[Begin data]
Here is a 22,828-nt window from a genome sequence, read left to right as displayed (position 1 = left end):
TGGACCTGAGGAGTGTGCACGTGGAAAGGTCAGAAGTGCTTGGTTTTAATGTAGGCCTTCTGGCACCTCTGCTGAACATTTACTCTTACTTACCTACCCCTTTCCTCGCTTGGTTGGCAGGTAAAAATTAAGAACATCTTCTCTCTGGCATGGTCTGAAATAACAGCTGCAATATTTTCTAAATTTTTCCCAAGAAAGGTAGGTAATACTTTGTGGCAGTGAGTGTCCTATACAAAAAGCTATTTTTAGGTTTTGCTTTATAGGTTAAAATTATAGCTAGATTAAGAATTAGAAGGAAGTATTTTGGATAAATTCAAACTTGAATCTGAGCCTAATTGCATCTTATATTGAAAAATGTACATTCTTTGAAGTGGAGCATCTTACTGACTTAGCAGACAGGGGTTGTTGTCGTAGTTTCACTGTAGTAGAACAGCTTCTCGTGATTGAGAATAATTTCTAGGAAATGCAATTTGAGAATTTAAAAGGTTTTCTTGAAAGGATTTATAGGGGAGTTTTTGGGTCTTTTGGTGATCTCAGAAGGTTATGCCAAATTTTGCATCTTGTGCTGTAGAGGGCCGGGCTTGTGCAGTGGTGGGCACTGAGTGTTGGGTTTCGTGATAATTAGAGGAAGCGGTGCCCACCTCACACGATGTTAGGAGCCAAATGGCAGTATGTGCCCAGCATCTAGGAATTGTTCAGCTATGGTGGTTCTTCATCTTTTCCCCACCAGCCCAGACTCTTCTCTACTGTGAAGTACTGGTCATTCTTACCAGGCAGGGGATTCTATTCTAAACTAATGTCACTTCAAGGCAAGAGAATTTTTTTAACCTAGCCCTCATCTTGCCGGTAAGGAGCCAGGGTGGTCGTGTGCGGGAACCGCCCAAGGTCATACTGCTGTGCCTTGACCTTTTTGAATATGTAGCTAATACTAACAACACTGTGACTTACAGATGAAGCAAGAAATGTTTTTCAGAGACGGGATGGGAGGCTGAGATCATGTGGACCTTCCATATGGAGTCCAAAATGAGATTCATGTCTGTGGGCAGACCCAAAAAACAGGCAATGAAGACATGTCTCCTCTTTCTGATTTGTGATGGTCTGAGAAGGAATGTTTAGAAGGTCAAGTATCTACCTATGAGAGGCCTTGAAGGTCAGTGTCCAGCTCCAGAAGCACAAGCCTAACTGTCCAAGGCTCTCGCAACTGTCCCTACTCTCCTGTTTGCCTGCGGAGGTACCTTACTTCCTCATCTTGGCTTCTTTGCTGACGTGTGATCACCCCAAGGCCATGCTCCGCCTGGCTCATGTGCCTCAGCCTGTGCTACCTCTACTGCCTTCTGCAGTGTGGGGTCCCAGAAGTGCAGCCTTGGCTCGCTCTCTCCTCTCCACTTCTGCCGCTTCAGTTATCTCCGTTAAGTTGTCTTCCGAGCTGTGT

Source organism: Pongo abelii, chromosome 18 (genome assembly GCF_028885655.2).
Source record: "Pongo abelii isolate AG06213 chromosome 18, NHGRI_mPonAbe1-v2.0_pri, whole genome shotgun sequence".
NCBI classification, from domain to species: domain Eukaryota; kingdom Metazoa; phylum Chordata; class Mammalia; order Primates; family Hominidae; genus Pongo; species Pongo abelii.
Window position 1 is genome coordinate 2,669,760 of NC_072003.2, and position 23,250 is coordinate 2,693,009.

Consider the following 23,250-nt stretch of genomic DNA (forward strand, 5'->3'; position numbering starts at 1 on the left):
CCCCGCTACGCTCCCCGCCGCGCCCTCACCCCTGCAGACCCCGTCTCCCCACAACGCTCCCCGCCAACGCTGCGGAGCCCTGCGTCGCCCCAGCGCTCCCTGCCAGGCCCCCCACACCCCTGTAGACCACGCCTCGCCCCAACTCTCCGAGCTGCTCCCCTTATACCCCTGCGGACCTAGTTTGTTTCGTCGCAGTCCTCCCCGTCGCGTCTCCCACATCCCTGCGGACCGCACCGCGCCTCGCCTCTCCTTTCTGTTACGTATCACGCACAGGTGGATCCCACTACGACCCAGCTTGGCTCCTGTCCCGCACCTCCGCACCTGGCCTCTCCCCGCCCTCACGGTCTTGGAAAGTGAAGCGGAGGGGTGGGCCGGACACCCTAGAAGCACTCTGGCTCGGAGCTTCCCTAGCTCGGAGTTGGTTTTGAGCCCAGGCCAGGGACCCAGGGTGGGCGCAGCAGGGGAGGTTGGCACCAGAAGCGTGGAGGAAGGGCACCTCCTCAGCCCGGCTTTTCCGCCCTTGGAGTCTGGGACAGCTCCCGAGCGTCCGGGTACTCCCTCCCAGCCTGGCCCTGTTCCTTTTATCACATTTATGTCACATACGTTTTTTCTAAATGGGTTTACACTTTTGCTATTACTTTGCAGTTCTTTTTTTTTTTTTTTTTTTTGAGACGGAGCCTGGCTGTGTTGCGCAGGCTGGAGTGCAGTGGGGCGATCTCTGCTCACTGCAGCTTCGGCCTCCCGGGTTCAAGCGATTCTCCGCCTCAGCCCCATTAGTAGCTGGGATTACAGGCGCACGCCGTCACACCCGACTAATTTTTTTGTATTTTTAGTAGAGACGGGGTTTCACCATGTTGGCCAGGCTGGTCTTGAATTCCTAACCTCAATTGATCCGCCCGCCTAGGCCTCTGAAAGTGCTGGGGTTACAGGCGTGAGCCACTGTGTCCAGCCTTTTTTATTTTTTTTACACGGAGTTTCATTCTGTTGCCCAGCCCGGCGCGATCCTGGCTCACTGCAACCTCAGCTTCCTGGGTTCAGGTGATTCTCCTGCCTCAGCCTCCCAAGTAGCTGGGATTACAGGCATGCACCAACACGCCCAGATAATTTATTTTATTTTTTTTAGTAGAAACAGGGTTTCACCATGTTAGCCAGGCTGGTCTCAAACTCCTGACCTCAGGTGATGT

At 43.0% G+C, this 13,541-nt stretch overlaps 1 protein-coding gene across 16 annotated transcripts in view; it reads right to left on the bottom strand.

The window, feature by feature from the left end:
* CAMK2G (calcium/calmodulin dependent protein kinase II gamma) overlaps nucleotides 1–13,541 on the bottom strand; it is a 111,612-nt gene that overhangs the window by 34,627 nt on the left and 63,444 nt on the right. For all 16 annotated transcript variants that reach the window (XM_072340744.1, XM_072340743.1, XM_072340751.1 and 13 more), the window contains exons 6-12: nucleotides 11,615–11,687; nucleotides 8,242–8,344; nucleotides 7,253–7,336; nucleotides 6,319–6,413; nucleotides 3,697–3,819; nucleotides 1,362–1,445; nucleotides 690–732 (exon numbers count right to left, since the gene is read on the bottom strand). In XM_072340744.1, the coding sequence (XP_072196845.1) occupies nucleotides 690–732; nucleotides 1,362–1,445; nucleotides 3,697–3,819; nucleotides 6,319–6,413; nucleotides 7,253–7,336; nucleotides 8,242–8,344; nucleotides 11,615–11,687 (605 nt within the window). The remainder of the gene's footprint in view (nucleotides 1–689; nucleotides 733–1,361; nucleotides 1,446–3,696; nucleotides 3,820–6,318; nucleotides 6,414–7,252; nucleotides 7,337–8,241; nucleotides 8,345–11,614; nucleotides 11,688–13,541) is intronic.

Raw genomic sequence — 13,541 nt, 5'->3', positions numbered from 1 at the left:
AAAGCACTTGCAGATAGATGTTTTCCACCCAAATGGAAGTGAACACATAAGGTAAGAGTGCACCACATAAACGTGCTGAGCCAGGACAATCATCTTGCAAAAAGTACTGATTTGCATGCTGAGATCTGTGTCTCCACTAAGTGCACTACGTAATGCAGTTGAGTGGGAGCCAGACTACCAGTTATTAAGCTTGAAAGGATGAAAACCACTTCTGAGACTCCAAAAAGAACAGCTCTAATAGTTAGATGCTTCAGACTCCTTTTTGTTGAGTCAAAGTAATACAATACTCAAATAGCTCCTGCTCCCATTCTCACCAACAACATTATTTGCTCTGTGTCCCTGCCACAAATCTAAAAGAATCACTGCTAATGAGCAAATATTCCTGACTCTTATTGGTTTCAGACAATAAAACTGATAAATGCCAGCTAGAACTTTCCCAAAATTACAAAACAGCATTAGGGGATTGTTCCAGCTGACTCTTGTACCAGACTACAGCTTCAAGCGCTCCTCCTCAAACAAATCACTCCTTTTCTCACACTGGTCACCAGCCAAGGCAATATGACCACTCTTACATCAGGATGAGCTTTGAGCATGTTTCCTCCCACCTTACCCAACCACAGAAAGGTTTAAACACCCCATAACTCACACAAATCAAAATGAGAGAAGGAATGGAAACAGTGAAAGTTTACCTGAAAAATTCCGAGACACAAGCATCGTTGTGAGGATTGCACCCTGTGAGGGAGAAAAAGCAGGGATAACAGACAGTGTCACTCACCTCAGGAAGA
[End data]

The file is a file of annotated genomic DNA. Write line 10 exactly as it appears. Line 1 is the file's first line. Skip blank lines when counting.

The window, feature by feature from the left end: